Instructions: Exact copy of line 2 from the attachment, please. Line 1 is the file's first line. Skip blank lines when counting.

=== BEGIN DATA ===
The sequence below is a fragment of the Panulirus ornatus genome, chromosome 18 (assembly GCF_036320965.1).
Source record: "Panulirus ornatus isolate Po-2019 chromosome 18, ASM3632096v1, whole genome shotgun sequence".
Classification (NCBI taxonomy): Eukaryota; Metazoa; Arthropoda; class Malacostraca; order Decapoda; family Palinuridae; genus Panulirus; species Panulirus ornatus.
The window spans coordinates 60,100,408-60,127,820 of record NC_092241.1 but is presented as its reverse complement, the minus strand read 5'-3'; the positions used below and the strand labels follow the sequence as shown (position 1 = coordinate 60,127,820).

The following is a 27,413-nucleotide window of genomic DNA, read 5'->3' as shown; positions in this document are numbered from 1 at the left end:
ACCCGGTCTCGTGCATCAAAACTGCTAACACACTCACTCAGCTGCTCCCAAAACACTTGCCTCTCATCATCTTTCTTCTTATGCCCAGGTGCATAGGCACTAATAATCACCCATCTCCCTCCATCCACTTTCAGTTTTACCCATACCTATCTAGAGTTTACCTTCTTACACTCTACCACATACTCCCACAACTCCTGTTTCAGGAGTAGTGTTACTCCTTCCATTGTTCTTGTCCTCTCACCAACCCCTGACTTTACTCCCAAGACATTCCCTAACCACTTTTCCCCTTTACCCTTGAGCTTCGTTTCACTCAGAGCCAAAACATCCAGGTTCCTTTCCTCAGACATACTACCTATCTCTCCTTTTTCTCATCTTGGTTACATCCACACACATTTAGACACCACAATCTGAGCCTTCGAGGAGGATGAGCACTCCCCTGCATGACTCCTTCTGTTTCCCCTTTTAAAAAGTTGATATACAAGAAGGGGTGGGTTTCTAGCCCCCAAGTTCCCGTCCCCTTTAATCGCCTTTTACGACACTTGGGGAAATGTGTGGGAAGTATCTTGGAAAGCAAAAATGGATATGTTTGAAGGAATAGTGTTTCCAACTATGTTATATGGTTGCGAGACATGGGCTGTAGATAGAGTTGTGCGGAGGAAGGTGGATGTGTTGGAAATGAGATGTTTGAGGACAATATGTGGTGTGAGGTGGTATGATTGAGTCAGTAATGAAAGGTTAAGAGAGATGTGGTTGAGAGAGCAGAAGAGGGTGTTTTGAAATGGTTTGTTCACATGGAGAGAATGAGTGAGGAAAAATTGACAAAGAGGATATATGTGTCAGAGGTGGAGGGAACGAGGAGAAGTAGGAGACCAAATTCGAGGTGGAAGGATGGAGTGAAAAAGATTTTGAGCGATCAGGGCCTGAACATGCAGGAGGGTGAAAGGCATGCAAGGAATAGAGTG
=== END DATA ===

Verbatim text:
Source record: "Panulirus ornatus isolate Po-2019 chromosome 18, ASM3632096v1, whole genome shotgun sequence".